"On Turning Ten" by Billy Collins is a poem that addresses the idea of aging in a depressing and frustrating manner. At first sight, one would never suspect this poem revolves around the theme of death. Yet, it goes beyond literal death and focuses on the death of childhood. Written in the first person, this poem depicts the period of juvenescence as a time of innocence, imagination, creativity, and fantasies. Throughout the stanzas, Collins explores the idea of growing up and leaving childhood behind through the use of literary devices, such as hyperbole, metaphor, and tone.
The contour of the verses in I Dreamed a Dream shapes the melody of the verses with its use of step wise and ascending patterns. The bridge features an arpeggiated style which descends through the phase. This works to set up for and lead into the next verse adding a smoother flow to the overall piece. In the recitative section at the beginning of the piece, the melody of the long introduction uses only one pitch (Eb) with the exception of the third last word ( '… it all went wrong,") where instead the G above the original Eb is sung, thereby placing emphasis on the word, its meaning and the implication it makes on the statement and mood of the piece. Whilst the score features repeated rhythmic patterns, there is also a large amount of repetition of melodic patterns and phrases.
“ Help me shatter this darkness ” is a quote from As I Grew Older, by langston Hughes. The poem explains how difficult it was for the author to reach his dream. His dream kept getting farther or there would be an obstacle standing between him and his dream. Langston Hughes used imagery, syntax to catch the attention of his readers and paint a picture of the poem. Imagery was added in very well into Langston Hughes’s poem As I Grew Older.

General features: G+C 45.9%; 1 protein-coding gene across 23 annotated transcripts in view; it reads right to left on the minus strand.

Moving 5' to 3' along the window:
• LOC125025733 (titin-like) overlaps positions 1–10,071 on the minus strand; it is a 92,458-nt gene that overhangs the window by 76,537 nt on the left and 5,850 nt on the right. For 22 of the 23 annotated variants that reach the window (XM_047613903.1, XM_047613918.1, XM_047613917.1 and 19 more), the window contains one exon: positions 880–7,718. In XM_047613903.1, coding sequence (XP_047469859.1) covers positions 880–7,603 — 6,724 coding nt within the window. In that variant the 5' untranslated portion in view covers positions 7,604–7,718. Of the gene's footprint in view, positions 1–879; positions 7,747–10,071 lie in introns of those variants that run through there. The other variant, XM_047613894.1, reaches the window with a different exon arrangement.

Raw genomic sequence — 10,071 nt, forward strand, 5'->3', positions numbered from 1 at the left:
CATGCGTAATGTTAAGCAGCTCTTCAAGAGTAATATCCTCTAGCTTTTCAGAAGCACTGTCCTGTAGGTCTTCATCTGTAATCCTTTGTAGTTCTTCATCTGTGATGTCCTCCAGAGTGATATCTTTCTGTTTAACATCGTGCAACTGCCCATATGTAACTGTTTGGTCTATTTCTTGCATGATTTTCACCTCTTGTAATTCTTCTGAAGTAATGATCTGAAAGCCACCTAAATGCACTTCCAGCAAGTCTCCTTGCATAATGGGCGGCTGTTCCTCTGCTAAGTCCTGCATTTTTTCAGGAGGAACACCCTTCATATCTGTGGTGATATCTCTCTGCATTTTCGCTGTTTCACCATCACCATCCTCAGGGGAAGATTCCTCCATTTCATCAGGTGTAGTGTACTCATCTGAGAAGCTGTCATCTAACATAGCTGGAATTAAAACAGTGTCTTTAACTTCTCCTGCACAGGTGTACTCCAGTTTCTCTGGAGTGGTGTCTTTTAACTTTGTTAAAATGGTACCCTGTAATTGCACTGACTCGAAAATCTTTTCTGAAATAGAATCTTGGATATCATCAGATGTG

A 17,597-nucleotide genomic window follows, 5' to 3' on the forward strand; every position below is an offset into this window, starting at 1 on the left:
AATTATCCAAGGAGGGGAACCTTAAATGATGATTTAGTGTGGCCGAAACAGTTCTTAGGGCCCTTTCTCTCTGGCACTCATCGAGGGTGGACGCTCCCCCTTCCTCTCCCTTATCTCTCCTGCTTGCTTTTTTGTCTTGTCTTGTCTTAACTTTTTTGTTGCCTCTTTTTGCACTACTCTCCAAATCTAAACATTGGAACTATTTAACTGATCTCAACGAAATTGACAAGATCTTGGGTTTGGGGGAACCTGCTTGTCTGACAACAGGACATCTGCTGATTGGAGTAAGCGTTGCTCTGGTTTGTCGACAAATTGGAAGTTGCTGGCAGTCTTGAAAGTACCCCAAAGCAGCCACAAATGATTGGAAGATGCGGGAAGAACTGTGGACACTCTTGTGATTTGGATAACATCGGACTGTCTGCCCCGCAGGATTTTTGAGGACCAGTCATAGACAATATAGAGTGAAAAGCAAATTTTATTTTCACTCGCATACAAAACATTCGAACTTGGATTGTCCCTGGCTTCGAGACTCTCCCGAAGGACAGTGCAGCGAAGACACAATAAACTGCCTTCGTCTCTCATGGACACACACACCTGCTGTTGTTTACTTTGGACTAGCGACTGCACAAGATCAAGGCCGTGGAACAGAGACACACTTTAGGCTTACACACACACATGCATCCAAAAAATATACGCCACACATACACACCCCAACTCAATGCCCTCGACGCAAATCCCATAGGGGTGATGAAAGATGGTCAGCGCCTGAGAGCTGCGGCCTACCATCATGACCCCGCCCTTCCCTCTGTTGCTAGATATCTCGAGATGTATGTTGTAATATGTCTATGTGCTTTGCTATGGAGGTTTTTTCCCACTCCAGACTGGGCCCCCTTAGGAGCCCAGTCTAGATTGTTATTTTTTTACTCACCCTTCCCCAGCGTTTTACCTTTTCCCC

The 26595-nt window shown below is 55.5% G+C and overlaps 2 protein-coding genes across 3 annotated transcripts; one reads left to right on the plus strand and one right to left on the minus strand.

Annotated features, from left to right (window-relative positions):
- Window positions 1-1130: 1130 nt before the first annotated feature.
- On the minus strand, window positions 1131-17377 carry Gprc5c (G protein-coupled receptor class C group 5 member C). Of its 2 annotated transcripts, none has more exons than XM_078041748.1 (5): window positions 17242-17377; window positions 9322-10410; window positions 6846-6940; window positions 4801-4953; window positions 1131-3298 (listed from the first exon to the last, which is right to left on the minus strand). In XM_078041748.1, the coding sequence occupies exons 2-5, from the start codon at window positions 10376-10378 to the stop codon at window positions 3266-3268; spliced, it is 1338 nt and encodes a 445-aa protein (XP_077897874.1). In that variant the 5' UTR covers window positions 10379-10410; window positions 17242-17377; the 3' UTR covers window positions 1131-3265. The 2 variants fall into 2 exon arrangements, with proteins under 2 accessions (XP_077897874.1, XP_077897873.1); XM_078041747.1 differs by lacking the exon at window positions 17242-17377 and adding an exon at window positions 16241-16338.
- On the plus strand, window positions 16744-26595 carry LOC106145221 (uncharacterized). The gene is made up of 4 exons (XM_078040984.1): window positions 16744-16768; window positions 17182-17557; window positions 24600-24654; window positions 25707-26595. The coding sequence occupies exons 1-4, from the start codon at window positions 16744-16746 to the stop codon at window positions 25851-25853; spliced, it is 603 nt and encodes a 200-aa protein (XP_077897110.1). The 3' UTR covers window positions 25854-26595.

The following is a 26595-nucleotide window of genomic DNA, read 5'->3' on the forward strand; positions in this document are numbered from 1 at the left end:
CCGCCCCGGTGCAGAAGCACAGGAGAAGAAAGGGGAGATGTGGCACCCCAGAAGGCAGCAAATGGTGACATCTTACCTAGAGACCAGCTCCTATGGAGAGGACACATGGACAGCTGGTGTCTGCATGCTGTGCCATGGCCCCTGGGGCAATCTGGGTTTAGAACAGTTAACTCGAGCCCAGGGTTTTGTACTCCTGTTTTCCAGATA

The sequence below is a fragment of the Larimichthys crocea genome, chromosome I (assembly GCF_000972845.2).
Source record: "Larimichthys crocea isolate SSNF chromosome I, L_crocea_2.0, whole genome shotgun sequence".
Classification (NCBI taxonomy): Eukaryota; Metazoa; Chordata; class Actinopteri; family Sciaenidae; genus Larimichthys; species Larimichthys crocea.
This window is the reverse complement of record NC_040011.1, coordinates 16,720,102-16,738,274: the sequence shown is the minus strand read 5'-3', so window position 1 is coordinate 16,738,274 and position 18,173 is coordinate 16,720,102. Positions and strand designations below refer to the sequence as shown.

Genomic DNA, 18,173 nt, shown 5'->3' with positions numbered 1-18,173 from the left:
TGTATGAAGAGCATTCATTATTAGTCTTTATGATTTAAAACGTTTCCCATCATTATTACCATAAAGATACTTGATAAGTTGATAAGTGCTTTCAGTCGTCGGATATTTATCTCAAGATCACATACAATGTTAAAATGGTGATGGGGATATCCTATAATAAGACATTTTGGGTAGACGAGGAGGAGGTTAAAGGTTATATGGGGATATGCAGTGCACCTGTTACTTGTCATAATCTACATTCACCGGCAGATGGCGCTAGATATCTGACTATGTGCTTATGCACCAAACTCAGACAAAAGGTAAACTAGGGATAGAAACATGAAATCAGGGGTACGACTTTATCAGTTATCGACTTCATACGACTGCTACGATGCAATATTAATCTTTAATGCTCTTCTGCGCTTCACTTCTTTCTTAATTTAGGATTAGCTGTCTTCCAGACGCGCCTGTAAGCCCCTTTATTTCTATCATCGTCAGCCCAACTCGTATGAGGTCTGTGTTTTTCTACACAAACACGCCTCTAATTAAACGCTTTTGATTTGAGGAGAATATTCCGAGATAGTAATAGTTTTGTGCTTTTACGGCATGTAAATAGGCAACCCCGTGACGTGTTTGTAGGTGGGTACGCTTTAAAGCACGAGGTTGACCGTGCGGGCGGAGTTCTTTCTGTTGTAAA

Over time people have fought for many reasons. Their beliefs helped shaping the outcome of their battles. In America’s history, there has been many wars. We got our independence by fighting in the Revolutionary War. In the War of 1812, we fought off the British again.
Time is the motif of the short story “An Occurrence at Owl Creek Bridge” by Ambrose Bierce. Peyton Farquhar tried to set an important bridge on fire to help the confederalist but was captured by the federalist during the American Civil war. For this he is to be hanged until dead but manages to free himself. Thanks to his use of imagery, symbolism, and plot structure Bierce created a story where time is fluid and not rigid. Bierce’s use of imagery is a prominent point in the story as in any story.
In the book A Wrinkle in Time the character Meg feels like an oddball. She is down on herself and does not always do the best at school. She feels as if she is the opposite of her mother. She acts as if she doesn't belong in her family. She acts almost like she was part of another family but then taken away from them.
Death can be often talked about when it the topic of coming of age arises, as the child at once begins to comprehend and look forward to the future rather than mostly living in the moment. Two poems, The Ball Poem by John Berryman and Quinceanera by Judith Ortiz Cofer, associate death with coming of age in their poetry. In Quinceanera, death is used as a symbol for her transition from childhood to adulthood, the narrator seemingly looking at her loss of childhood as a sort of death in itself, to begin a new life. In the story, she uses words depicting this thought process, such as “dead children”, “black”, “skull”, and “bones”. The central way she talks about death is through blood (per say, a way to discuss her coming of age physically).